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ap psych unit 2.1 research methods descriptive method

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AP PSYCH Unit 2.1
Research Methods &
Description Methods
1. Why are answers that come from the scien3fic
approach more reliable than those based on intui3on
and common sense?
2. Have you ever been confident in an answer you’ve
given, then been proven wrong, and said to yourself, “I
knew it all along!”?
3. What are the 3 main components of the scien3fic
aGtude?
4. What is good about cri3cal thinking?
Limits of Intuition
• Have you ever played a game involving the rolling of
dice?
• Did you roll harder when you needed a high number?
• Did you roll lighter to get a low number?
• Did you know that has absolutely no effect on the
probability of what you will roll?!
• Intui3on is why you did that… So what exactly is
intui3on?
Hindsight Bias
• The tendency to believe, after
learning of an outcome, that one
would have foreseen it.
• “I knew it all along”
• Example: Boss thinking about
job applicants that don’t perform
well on the job
• Part of limits of intuition
Let’s Test Hindsight Bias! Answer these
questions on scratch paper…
• 1. Martin Luther King's age
at death.
• 2. Length of the Nile River.
• 3. Number of original
British colonies in America.
• 4. Number of books in the
Old Testament.
• 5. Diameter of the moon.
• 6. Pounds in a ton.
• 7. Year in which Wolfgang
Amadeus Mozart was
born.
• 8. Gestation period (in
days) of an Asian elephant.
• 9. Air distance from
London to Tokyo.
• 10. Deepest (known) point
in the oceans.
Answers
• 1. Martin Luther King 39 years
• 2. Nile River - 4187
Miles (6,738 km)
• 3. 13
• 4. Old Testament - 39
Books
• 5. Moon diameter 2160 Miles (3,476 km)
6. 2000 Lbs in a ton
7. Mozart - 1756
8. Elephant - 645 days
9. Tokyo to London 5959 Miles (9,590 km)
• 10. Ocean depth 36198 Feet (11,033 m)
(Ah, Ohhhh, I knew that!)
•
•
•
•
Overconfidence
• We tend to think we know
more than we do.
• Together with hindsight
bias, can lead to
overestimate our
intuition.
• Example: Boss or job
applicant, once working
there, realizing applicant
was full of it during the
interview
The Scientific Attitude:
3 Components
• Curiosity
• Eagerness skeptically
scrutinize competing
ideas
• Humility / Being
Humble, open-minded to
learning errors we might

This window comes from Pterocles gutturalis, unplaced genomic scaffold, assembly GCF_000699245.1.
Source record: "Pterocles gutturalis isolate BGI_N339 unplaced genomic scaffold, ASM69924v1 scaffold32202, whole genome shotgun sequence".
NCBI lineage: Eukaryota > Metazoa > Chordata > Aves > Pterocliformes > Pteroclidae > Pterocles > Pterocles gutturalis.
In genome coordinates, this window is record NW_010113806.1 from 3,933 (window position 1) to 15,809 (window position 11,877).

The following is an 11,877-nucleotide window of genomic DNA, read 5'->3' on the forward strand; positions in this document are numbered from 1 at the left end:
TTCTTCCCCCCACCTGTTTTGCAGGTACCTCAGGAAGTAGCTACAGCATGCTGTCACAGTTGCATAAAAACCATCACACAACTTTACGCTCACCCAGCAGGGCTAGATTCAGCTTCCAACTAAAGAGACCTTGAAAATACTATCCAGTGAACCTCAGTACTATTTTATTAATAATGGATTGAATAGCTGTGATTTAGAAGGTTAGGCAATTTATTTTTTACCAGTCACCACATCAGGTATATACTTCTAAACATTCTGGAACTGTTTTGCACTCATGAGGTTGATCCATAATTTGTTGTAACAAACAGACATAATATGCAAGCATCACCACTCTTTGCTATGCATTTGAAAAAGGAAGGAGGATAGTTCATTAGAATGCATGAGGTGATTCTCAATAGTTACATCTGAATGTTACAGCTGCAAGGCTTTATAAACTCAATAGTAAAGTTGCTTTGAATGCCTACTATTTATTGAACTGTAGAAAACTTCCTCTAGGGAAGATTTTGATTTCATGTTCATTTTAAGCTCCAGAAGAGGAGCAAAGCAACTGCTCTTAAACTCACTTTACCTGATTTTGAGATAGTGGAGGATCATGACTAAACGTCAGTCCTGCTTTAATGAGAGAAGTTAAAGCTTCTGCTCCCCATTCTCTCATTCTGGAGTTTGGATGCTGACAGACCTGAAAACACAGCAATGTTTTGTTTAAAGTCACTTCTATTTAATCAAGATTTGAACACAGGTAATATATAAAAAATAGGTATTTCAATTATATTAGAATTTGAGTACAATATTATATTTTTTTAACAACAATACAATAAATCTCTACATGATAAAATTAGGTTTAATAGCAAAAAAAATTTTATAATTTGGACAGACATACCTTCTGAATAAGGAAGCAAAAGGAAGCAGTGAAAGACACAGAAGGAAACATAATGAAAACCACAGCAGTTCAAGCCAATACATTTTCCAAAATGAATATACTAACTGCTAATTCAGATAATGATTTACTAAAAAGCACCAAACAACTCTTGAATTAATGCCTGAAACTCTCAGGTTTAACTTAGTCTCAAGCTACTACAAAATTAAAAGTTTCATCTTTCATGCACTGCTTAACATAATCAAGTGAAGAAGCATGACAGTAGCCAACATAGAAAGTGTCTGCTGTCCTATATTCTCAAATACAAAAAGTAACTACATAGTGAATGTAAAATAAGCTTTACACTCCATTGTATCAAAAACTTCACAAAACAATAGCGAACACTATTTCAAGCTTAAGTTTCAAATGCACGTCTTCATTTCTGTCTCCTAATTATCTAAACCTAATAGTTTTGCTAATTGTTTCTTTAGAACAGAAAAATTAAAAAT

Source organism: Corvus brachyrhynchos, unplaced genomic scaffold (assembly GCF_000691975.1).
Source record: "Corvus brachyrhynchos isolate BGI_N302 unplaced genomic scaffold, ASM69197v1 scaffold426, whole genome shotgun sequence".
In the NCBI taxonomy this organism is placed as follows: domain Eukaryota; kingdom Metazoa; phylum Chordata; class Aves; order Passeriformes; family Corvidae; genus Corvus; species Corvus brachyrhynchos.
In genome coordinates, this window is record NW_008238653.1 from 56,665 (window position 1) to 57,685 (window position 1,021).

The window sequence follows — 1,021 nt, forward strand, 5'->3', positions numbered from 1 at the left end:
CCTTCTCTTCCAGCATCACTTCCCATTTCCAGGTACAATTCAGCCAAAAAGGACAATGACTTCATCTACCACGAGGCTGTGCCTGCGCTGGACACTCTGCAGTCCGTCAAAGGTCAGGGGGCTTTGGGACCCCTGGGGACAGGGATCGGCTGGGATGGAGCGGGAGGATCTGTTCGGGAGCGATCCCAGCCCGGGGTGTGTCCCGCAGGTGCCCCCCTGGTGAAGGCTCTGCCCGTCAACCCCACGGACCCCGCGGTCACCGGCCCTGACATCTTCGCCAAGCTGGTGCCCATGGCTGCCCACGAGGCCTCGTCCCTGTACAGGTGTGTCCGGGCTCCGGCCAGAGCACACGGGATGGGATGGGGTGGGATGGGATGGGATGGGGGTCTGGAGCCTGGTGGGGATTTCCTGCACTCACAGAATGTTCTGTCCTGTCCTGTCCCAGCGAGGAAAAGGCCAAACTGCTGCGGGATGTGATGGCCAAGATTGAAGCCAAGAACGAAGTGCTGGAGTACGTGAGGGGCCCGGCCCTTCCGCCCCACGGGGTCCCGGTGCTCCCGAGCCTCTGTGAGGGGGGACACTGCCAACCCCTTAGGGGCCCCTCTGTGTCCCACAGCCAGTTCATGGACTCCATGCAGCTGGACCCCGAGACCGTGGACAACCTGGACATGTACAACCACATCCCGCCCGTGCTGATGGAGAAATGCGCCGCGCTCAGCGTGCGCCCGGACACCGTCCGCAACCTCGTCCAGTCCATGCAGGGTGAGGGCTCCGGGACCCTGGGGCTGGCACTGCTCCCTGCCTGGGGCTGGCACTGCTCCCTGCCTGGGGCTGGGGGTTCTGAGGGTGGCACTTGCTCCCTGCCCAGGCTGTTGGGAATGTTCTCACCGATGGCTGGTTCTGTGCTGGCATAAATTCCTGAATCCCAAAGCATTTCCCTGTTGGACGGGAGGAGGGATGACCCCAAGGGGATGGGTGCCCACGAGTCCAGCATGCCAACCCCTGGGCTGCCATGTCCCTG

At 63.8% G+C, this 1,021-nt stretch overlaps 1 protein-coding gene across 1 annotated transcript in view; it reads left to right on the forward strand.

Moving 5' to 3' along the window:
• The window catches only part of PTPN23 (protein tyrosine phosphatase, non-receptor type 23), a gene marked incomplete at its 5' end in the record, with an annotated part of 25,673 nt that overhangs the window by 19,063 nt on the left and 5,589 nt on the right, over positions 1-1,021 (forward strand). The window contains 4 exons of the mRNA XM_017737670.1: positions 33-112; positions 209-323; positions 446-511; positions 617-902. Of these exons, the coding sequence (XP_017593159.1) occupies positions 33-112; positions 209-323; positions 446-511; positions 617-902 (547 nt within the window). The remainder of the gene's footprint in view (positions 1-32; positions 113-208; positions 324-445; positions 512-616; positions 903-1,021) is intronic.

make
All of this leads to Critical
Thinking…
Critical Thinking
• Not blindly accepting
arguments and conclusions.
• Ask Questions!
• How do they know that?
• What is this person’s
agenda?
• Is the conclusion based on
feelings or evidence?
• Does the evidence so
cause and effect?
• Are there any other
possible conclusions?
Think Critically
• You have only an 8-liter
jug and a 3-liter jug.
Both containers are
unmarked. You need
exactly 4 liters of water.
How can you get it, if a
water faucet is handy?
• Answer: Fill the 3-liter jug three
times, each time dumping the
water from it into the 8-liter jug.
• The third time, this will leave one
liter of water in the 3-liter jug, and
the 8-liter jug will be filled.
• Dump the water from the 8-liter
jug down the drain, and then
empty the one liter of water from
the 3-liter jug into the 8-liter jug.
• Now fill the 3-liter jug again and
dump the water into the 8-liter jug.
The 8-liter jug now contains 4 liters
of water.
• Various answers are possible.
Think Critically
• While relaxing on the deck
outside her cabin one
summer evening, Vivian
fell into a deep trance-like
sleep. When she awoke,
she felt as if she had slept
only an hour or two, but it
was now the middle of
winter.
How could this be?
• Answer: Vivian was on the
patio of her first class cabin
on a cruise ship.
• She fell asleep just before
the ship crossed the
equator on a trip from
Hawaii to New Zealand.
• The equator is the dividing
line between the opposite
seasons. She fell asleep
north of the equator while
in the middle of summer
and awoke two hours later
south of the equator in the
middle of winter.
The Scientific Method & Using
Observation in Psychology
• Is a hypothesis in psychology the
same as a hypothesis in a biology
class?
• What are the steps of the
scientific method?
• How do I create operational